Friday, October 29, 2010

A further reply to Arizona Atheist

Thank you for your response. First of all, while I think the OTF, used as a heuristic, can help us try to escape our biases, I have serious doubts, based on my training in epistemology, that real, genuine, freedom from bias is really possible. In the real world, we have to chip away at our biases, as opposed to performing some miraculous operation that will eliminate them entirely. As Steven Jay Gould once said, "We don't know what our biases are, because if we did, we'd eliminate them." Interesting enough, in the Christian Delusion Loftus emphasizes all the sources of bias that we fall prey to, which suggests to me that we aren't going to achieve intellectual liberation with one simple test, or just by "being careful." Intellectual sainthood is about as rare as moral sainthood, as I see it. And, I really don't believe in the existence of "neutral ground."

Second, there may have been passages in the site which I referenced which indicate a Christian bias. Unfortunately, the link to the page is now broken, so I couldn't check the passages to see if, in full context, your reading of them was correct.

But, even if they fell into question-begging at certain points doesn't mean that the central argument of the site begs the question. The site, as I saw it, was primarily concerned with comparing the manuscript evidence, the documentary evidence, and the archaeological evidence for the Bible and the Qur'an. Suppose they had stuck to just those comparisons. It looks to me as if those comparisons can be made, and that, in fact, the Bible does come out better if you compare on those grounds. I don't expect any investigator to be perfectly unbiased, but this site did set of a format which, if they stuck to the format, would show a legitimate difference between the Bible and the Qur'an. Thus, so far as I can see, evidence does exist that gives us better reason to believe that the Bible is revelatory than to believe that believe that the Qur'an is. So at least some of their content falls into neither category that Loftus mentioned: either assuming methodological naturalism on the one hand, or assuming the truth of the Bible on the other. And my claim is that it looks perfectly possible to find reasons to believe in Christianity that one cannot find for Islam.


Walter said...

"Thus, so far as I can see, evidence does exist that gives us better reason to believe that the Bible is revelatory than to believe that the Qur'an is."

I am still not sure how the historical accuracy of Paul's travels as narrated in Acts, means the bible has a better chance of being an actual revelation from God than the Qur'an? What about the Bhagavad Gita , Avesta, or the Urantia? Where do they stand as divine revelations? Is historical accuracy in their respective narratives the main criteria for determining whether or not they are TRUE revelations from a higher power?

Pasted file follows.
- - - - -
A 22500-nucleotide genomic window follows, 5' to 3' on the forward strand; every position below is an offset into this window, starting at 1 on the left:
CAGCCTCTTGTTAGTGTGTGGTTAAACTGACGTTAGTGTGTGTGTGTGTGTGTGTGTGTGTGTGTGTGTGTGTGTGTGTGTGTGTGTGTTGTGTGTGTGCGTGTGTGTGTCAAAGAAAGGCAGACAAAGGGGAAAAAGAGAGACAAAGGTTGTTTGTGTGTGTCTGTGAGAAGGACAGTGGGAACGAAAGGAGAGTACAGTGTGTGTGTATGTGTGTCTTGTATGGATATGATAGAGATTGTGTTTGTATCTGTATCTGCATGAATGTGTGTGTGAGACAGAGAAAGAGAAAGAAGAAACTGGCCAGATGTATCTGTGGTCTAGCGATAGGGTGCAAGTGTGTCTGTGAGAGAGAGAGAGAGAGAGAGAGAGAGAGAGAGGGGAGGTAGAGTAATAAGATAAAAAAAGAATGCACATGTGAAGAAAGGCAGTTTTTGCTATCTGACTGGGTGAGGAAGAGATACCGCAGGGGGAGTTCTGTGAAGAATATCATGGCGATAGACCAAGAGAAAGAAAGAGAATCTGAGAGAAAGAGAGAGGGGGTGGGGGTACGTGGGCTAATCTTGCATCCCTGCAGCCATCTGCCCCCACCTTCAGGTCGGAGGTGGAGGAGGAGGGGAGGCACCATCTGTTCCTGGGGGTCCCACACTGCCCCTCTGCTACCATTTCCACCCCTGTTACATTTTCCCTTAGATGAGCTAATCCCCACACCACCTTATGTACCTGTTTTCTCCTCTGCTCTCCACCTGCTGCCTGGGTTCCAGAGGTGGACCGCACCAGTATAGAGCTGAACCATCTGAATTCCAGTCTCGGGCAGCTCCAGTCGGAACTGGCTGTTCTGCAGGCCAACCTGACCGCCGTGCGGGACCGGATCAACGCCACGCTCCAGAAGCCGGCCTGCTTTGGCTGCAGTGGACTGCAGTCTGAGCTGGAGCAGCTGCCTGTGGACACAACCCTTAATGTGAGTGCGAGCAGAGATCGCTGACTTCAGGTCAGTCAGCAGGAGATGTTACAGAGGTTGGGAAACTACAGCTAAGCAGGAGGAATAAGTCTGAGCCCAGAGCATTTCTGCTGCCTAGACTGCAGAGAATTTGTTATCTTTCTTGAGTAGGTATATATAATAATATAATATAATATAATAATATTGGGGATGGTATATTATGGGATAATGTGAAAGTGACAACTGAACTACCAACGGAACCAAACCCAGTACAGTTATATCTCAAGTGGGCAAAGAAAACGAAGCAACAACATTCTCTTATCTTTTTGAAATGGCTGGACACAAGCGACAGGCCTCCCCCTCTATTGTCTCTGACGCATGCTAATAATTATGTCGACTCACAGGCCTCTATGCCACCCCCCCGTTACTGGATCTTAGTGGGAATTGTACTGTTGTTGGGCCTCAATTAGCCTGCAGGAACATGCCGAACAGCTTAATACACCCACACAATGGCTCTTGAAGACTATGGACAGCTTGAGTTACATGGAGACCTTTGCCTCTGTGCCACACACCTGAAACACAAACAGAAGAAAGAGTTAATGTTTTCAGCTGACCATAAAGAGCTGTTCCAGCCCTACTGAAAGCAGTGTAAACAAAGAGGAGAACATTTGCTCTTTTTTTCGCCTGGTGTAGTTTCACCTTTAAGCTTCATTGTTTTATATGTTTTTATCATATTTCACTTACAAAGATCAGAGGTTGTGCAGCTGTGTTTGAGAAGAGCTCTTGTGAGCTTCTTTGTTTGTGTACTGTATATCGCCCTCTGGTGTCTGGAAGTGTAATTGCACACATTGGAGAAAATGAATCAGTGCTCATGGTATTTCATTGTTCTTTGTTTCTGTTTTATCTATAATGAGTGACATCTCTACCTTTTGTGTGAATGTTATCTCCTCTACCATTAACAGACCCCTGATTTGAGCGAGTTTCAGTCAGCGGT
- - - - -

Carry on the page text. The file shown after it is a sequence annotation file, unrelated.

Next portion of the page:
S.D. Parker said...

Seems to me historical accuracy can only hold any water if the particular text requires it. Of course, there is a legitimate debate to be had about whether this expectation itself is not spurious. As Walter points out, if the Bhagavad Gita were true, it is true without the need for historical support (not, mind you, in the sense that it has the potential for having historical support that we presently don't have access to; rather, it is the kind of legend where historical support and attestation are simply extraneous to its truth value).

That said, I do think attempts by more skeptical parties to play down, or even just play down the potential for, attestation that latter portions of the Christian Bible (and latter portions of the Tanakh) have per archeological and inscriptional evidence is silly. Contrary to other religious texts that are philosophically oriented or take place in the realm of the gods, a central claim of Christianity is that a certain man who was also God physically dwelt among us.

This, at face value, certainly seems to suggest a close relationship is intended between history and the claims being made. For I have never understood the attempts of very "liberal" Christian camps that seek to throw out the historical dimension of the Christian religion in favor of affirming the truth of Christianity's overarching principles, when one of those overarching principles is the historical dimension...

Victor Reppert said...

In this particular instance, we are comparing two possible revelations that occurred at a particular time and place. As such, I think that in comparing the two, the historical basis of each revelation is certainly of interest.

I think the archaeological evidence, along with other types of evidence, shows that the New Testament has at the very least a significant historical core. I believe that the writers are at least close enough to the events themselves to have interviewed eyewitnesses, and in the case of later Acts, I think it reasonably clear that Luke is an eyewitness.

Arizona Atheist said...

Hi Mr. Reppert,

I've responded to your latest post, again as an update at the original.


Arizona Atheist said...

Hi Mr. Reppert,

Just wanted to drop you a line and let you know my reply has been posted.

Take care.

Arizona Atheist said...

Mr. Reppert,

I've finally gotten around to that website you claim is an example of the OTF. I've replied here: